How this startup is using IoT-AI to save power and build tech to detect and fight coronavirus
For 27-year-old Abhinav Saxena, environmental pollution and climate change have always been things he has been passionate about. It even drove him to work on a project during his masters at the University of California, Berkeley.
“The layers of the atmosphere are flooded with aerosol and carbon black from the stratosphere to the ionosphere. Launching of weather balloons during my research at the University of California, Berkeley, motivated me to devise ways to reduce air pollution,” says Abhinav.
Another chord struck when he came back home to Delhi, especially during Diwali. The pollution recorded in the city and the country made him take note of the wastages in terms of the electrical consumption by the buildings and industries.
Abhinav came up with the idea to enable remote monitoring of electricity in buildings through IoT sensors. This could help in understanding the thermal dynamics of the building with respect to the weather outside. So, in March 2019, he set upin Delhi-NCR.
Power8 is an IoT and AI platform focussed on optimising utility bills. “We help commercial buildings/industrial complexes reduce their power consumption by 25 percent every month by deploying AI on IoT systems,” says Abhinav.
Abhinav met Gaurav Kansal when they were working together on a consulting project with an Oil and Natural Gas client where they were streamlining the data pipeline and deploying AI to predict the quality of the byproduct produced during the refining process.
They got into further discussion on how IoT and AI can be used together on buildings. Later Gaurav, 26, joined as CTO. Gaurav is a computer science graduate with certifications in AI and has worked with Infosys and Gartner with over four years of IT experience during which he deployed AI on various use cases.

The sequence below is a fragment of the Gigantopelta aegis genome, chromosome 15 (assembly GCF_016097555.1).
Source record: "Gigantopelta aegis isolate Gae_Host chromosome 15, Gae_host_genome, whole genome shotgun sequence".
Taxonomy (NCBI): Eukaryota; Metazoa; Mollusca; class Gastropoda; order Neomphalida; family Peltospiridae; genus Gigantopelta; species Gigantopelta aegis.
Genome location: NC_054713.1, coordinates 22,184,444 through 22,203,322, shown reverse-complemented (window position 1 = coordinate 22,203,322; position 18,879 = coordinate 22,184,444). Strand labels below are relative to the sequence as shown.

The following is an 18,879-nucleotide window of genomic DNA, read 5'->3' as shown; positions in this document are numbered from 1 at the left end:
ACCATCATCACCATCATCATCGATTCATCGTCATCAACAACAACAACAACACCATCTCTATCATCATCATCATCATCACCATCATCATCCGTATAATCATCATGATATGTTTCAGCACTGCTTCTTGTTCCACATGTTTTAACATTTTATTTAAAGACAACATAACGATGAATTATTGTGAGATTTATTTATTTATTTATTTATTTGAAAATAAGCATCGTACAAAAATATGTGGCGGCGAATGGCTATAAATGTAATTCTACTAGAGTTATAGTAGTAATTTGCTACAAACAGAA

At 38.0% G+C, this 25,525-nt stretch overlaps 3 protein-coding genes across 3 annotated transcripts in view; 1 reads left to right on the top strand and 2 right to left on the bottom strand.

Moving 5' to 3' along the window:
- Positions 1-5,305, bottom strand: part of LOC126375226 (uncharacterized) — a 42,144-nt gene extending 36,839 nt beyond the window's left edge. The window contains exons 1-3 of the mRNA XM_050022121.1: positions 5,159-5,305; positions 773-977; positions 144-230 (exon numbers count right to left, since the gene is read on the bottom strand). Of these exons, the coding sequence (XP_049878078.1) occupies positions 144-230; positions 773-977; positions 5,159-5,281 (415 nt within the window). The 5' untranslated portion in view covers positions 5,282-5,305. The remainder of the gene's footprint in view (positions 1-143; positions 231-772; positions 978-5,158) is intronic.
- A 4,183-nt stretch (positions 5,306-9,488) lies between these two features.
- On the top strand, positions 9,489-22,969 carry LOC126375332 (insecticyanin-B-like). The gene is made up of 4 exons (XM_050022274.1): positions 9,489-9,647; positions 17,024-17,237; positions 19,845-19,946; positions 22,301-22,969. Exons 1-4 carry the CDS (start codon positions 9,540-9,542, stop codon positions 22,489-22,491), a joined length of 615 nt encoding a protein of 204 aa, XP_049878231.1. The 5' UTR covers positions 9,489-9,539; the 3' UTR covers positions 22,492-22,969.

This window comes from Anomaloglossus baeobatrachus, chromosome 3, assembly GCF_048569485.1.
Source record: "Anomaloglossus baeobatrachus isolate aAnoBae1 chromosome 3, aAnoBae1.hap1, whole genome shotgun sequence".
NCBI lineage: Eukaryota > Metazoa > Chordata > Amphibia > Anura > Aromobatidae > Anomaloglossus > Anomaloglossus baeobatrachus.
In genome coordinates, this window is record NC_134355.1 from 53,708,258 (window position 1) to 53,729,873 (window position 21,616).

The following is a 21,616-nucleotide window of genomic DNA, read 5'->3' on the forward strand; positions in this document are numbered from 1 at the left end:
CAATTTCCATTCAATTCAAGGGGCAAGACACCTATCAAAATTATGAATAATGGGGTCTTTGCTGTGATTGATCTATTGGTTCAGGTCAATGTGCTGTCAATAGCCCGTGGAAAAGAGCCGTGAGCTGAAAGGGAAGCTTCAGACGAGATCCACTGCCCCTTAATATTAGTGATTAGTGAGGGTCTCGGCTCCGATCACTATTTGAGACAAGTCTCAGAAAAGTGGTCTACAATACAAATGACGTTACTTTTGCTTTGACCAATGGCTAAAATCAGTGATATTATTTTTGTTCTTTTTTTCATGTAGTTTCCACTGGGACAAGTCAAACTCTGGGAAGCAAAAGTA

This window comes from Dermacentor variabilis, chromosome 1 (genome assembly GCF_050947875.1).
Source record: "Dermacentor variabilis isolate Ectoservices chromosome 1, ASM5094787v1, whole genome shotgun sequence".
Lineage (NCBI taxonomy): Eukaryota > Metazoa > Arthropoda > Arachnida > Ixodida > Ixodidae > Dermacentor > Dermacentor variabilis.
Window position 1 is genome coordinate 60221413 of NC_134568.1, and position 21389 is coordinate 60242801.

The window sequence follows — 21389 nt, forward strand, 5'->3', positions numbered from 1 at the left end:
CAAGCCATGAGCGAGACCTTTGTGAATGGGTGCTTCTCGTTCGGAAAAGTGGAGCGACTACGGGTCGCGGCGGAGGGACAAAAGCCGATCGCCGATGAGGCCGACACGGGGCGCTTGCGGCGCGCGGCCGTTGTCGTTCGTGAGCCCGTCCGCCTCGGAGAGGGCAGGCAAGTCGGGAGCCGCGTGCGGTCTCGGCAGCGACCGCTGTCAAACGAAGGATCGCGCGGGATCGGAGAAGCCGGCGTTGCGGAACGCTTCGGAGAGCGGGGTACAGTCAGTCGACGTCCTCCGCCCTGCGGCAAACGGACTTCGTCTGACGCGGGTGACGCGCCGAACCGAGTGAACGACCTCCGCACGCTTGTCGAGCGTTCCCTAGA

Helping with coronavirus
In view of the current coronavirus pandemic, the team has developed UVGI technology, which can kill SARS COVID-19. “We are trying to help the government and businesses fight for the same cause,” says Abhinav.
They have built Viro-Safe, which sterilises grocery items, food items, or any object in order to stop the transmission through surfaces which can be homes, FMCG, or offices.
The duo has also built Viro8, which sanitises centrally air-conditioned buildings with AHU, HVAC’s like offices and hospitals, in order to stop the transmission through the air.
The technology has been approved by ASHRAE, ISHRAE, REHVA and has been recommended by the World Health Organisation (WHO). It has been adopted by various countries like China, Singapore, and South Korea who have been successful in limiting the spread of SARS coronavirus.
“We are already in talks with state governments to allow us to manufacture on a large scale and run a crowdfunding campaign for Viro-Safe overseas,” adds Abhinav.
It took time for the team to reach out to clients and make them realise the importance of IoT sensors and data. It also took time for them to adapt to the auto-cooling solution with limited controls. The sales cycle continued to increase by two to four months as the solution was hardware intensive. The team also faced challenges with the business models which were iterated a couple of times with a lot of thought and market responses.